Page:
And Sri Lankan-born K. Sri Dhammananda, who before his death in 2006 was the foremost Theravada Buddhist monk in Malaysia and Singapore, wrote: “No one can attain Nibbana [nirvana] or salvation without developing the mind through meditation. Meditation is a gentle way of conquering the defilements which pollute the mind.”

What is interesting is that Buddhist and Hindu teachers, even the Dalai Lama, have occasionally pointed out the potential hazards of meditation. Dhammananda warned:

The practice of meditation has been abused by people. They want immediate and quick results, just as they expect quick returns for everything they do in daily life … the mind must be brought under control in slow degrees and one should not try to reach for the higher states without proper training. We have heard of over-enthusiastic young men and women literally going out of their minds because they adopted the wrong attitudes towards meditation.

Dr. Lorin Roche, a meditation teacher, says a major problem arises from the way meditators interpret Buddhist and Hindu teachings. He points out that meditation techniques that encourage detachment from the world were intended only for monks and nuns. He has spent thirty years doing interviews with people who meditate regularly and says many were depressed. He says they have tried to detach themselves from their desires, their loves, and their passion. “Depression is a natural result of loss, and if you internalize teachings that poison you against the world, then of course you will become depressed.”

Arthur Chappell, a former devotee of Guru Maharaj (also known as Prem Rawat), points out that meditation starves the mind of stimulus (sensory deprivation) and he wonders whether desensitizing the mind to stimuli may actually “affect one’s ability to react properly with the level of fear, love, and other emotions required in any given social situation.” Chappell says minds can atrophy—just like limbs do—if they aren’t used for a wide range of purposes:

Many meditation practitioners have complained of difficulty doing simple arithmetic and remembering names of close friends after prolonged meditation. The effect is rather like that of Newspeak’s obliteration of the English language in George Orwell’s 1984.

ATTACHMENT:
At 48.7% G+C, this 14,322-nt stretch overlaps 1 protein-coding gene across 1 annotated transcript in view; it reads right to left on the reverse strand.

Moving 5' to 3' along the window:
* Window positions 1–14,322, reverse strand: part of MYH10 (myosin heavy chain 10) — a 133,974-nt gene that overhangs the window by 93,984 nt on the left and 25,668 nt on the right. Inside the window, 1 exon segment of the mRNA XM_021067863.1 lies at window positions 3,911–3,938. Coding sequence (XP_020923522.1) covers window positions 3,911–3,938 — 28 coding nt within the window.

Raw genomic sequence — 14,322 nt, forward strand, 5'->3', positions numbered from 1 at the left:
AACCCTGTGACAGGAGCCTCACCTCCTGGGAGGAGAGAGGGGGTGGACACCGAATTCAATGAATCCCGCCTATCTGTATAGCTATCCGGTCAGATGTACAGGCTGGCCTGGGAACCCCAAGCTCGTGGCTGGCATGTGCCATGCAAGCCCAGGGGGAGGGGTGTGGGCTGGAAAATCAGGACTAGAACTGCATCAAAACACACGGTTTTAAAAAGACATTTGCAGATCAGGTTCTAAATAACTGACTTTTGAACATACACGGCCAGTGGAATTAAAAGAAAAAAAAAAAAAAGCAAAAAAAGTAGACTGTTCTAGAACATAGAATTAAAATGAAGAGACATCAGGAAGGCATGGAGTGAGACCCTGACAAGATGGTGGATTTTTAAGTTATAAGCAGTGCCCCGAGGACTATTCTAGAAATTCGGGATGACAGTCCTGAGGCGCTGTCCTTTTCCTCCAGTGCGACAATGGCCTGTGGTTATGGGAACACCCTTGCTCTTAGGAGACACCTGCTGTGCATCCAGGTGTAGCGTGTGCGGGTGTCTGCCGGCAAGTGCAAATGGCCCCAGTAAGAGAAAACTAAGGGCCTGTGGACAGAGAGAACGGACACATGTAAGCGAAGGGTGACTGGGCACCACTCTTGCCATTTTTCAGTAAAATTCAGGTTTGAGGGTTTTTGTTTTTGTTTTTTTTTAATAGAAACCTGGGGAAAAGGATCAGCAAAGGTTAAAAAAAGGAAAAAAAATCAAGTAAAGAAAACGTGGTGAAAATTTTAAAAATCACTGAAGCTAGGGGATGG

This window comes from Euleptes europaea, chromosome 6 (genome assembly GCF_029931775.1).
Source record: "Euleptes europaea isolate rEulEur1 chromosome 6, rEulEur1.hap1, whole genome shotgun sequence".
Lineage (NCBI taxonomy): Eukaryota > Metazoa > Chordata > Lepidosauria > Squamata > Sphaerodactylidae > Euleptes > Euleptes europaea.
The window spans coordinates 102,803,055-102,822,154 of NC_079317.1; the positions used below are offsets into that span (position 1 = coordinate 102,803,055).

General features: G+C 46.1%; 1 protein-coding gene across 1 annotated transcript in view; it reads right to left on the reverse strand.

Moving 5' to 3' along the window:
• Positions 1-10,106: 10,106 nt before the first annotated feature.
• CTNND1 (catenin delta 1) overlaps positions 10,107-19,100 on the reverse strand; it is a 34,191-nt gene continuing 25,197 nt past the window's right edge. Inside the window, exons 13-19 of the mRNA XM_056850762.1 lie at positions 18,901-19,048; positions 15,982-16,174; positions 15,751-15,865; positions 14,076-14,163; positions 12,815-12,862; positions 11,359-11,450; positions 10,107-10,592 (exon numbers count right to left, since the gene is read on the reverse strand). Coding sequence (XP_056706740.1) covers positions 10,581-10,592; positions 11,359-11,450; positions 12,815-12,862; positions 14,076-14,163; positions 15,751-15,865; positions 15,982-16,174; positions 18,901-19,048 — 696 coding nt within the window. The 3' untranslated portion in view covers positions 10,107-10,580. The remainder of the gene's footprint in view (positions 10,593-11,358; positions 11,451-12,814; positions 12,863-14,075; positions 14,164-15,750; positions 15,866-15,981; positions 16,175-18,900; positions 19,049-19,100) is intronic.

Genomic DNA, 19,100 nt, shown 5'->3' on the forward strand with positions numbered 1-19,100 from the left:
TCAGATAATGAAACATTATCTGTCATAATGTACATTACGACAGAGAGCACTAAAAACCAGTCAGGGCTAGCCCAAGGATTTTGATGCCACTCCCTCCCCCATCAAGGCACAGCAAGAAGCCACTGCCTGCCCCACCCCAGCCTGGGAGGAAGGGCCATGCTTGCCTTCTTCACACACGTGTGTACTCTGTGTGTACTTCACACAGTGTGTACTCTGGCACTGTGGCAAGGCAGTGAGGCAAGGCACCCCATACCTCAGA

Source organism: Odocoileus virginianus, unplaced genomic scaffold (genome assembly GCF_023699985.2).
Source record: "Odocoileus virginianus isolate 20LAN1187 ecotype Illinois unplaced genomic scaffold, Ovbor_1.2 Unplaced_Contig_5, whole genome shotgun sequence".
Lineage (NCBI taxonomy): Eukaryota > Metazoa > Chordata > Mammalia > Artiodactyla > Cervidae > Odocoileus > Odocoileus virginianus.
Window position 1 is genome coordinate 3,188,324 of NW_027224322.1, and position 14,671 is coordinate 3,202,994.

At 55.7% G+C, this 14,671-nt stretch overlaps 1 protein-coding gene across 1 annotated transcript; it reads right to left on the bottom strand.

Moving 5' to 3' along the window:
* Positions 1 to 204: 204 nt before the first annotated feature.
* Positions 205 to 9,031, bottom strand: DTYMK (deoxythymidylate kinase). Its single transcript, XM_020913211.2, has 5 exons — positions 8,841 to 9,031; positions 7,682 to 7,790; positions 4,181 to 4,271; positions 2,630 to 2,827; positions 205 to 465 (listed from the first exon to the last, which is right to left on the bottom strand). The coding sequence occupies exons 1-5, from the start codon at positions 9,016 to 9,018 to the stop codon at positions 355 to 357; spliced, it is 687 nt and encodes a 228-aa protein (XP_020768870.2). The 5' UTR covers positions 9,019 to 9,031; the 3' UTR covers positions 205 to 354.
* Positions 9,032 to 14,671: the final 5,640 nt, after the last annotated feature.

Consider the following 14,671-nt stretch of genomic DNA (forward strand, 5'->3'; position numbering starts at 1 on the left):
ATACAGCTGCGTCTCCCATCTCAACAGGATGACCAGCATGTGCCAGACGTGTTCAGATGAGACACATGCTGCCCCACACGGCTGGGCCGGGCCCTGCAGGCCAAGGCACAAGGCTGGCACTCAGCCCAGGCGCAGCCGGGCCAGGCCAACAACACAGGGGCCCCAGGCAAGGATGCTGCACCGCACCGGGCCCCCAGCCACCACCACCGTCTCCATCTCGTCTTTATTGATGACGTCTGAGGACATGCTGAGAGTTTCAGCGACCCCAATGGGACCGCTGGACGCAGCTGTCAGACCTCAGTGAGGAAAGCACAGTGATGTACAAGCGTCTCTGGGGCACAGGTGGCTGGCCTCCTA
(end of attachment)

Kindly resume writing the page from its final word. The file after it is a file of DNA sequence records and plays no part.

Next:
Arthur Chappell, a former devotee of Guru Maharaj (also known as Prem Rawat), points out that meditation starves the mind of stimulus (sensory deprivation) and he wonders whether desensitizing the mind to stimuli may actually “affect one’s ability to react properly with the level of fear, love, and other emotions required in any given social situation.” Chappell says minds can atrophy—just like limbs do—if they aren’t used for a wide range of purposes:

In recent years neuroscientists have been examining the effects of meditation on the brain. Professor Richard Davidson of Wisconsin, a long-term Buddhist meditator himself, claims that meditation can “change neural states in circuits that may be important for compassionate behavior and attentional and emotional regulation.” However, other scientists argue that Davidson’s claims are unsubstantiated and that his studies have serious flaws ranging from experimental design to conclusions. Dr. Nancy Hayes, a neurobiologist at the Robert Wood Johnson Medical School in New Jersey, says that Davidson and his supporters promote research before it has been replicated. And what is really interesting, but never highlighted, is that Davidson himself points out that, for psychologists using meditation to treat their patients, “Meditation is not going to be good for all patients with emotional disorders and it may even be bad for certain types of patients.”